Late social activist's wife fulfils his wish to finish book

Ron Chandran-Dudley died in 2015, with only 4 chapters done on his struggles and triumphs

Mrs Chandran-Dudley said working on the book helped her to remember the good times the couple shared.
Mrs Chandran-Dudley said working on the book helped her to remember the good times the couple shared.PHOTO: ETHOS BOOKS

He was a champion of people with disabilities, and made it his life's mission to fight for an inclusive society.

Social activist Ron Chandran- Dudley - who was blind from his teens owing to an accident at rugby - had even made plans to put down in words his struggles and triumphs. However, he died on Dec 30, 2015 at the age of 81, after a heart attack.

Now, more than a year later, the book project that he started near the end of 2014 has been completed. Yesterday, The Man With A Mission was launched at The Arts House.

The project was continued by his wife of 53 years, Mrs Rena Chandran-Dudley, and local publisher Ethos Books.

Mrs Chandran-Dudley, 88, said: "He had finished four chapters before he passed on. It was his wish to see the book completed, and I wanted to finish it for him. So we pressed on.

"He was a fantastic husband. It was a difficult year following his passing. The book was a good thing, it helped me to remember the good times we shared."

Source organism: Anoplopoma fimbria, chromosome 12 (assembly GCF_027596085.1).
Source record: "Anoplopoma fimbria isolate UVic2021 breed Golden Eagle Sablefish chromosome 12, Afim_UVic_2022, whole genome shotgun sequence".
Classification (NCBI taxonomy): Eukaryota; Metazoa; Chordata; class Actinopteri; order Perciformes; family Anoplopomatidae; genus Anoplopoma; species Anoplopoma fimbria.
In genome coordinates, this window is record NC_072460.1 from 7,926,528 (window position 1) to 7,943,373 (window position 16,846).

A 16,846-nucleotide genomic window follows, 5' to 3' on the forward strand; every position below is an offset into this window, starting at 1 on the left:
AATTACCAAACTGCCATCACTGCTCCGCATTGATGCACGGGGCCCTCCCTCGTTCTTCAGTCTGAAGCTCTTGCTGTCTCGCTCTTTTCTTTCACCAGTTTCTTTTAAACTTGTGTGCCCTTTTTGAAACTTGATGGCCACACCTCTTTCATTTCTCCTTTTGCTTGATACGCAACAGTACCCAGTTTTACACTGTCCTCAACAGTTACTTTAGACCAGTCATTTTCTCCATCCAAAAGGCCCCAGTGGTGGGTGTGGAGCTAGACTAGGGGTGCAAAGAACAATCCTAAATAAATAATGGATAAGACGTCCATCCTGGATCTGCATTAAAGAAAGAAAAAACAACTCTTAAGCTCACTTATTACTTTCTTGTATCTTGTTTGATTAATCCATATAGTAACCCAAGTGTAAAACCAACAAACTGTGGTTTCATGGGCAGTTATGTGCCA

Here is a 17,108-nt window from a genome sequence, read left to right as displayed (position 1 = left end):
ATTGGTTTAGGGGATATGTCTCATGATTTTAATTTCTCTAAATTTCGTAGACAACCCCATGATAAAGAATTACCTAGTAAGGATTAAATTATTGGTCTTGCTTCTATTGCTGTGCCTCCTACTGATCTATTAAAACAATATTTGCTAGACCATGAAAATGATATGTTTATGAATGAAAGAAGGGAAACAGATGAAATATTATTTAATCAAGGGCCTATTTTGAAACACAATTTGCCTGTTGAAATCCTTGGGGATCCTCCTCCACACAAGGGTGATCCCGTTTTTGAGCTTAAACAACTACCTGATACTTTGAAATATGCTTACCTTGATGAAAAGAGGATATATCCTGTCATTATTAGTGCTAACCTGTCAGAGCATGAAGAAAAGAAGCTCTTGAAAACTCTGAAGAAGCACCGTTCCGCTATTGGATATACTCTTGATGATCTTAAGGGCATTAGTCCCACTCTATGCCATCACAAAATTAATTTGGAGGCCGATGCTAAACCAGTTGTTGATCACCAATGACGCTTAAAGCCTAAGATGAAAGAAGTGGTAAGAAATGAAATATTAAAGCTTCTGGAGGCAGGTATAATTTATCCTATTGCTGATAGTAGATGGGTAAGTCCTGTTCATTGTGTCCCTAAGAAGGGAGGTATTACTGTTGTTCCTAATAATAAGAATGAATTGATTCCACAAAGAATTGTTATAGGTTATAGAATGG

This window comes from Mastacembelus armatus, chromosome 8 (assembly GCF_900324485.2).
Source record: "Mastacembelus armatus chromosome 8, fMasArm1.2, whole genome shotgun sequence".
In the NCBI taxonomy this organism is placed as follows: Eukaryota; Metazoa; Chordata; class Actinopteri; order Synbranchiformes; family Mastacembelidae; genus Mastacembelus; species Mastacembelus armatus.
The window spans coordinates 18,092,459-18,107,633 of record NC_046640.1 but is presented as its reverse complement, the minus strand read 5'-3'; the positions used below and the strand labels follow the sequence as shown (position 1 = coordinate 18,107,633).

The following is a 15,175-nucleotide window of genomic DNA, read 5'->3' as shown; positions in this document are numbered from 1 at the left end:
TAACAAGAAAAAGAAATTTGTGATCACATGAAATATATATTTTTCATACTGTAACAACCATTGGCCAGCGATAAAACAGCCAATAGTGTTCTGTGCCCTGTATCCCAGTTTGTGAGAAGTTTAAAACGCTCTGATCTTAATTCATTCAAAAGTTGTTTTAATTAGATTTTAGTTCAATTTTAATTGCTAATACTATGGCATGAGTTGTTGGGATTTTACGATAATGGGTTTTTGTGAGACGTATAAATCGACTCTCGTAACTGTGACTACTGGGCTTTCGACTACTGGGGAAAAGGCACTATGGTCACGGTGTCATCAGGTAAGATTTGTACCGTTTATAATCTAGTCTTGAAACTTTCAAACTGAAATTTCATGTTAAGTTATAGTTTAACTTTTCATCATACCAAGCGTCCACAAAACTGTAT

Mr Chandran-Dudley had narrated the first four chapters of the 152-page book. The remaining chapters continued with his life story through his wife's accounts, as well as from various sources and interviews.

The book reveals his struggles as a teenager grappling with the challenges of his disability and the tireless fight for those with disabilities in Singapore and abroad. It also gives a glimpse into his personal life as a Christian-Tamil man who fell in love with a Jewish-English woman.

Blinded at 19 after a kick to the head during a rugby game, he went on to study social anthropology at the London School of Economics.

He met his wife, who was then a dental nurse, in Britain in February 1962. They married seven months later, and returned in 1964.

Mr Chandran-Dudley sought to raise the profile of people with disabilities, establishing organisations such as the Disabled People's International and the Disabled People's Association (DPA) in the 1980s.

His work laid the foundation for an inclusive society here.

DPA executive director Marissa Lee Medjeral-Mills said: "He's the perfect example of someone who, despite his disability, made no excuses and worked hard to achieve bigger things. He went on to show that his rights, and those of people with disabilities, were just as important as anyone else's."

The book will be available at Books Kinokuniya and MPH bookstores from Jan 23 for $15.

It is now available online at

A version of this article appeared in the print edition of The Sunday Times on January 15, 2017, with the headline 'Late social activist's wife fulfils his wish to finish book'. Print Edition | Subscribe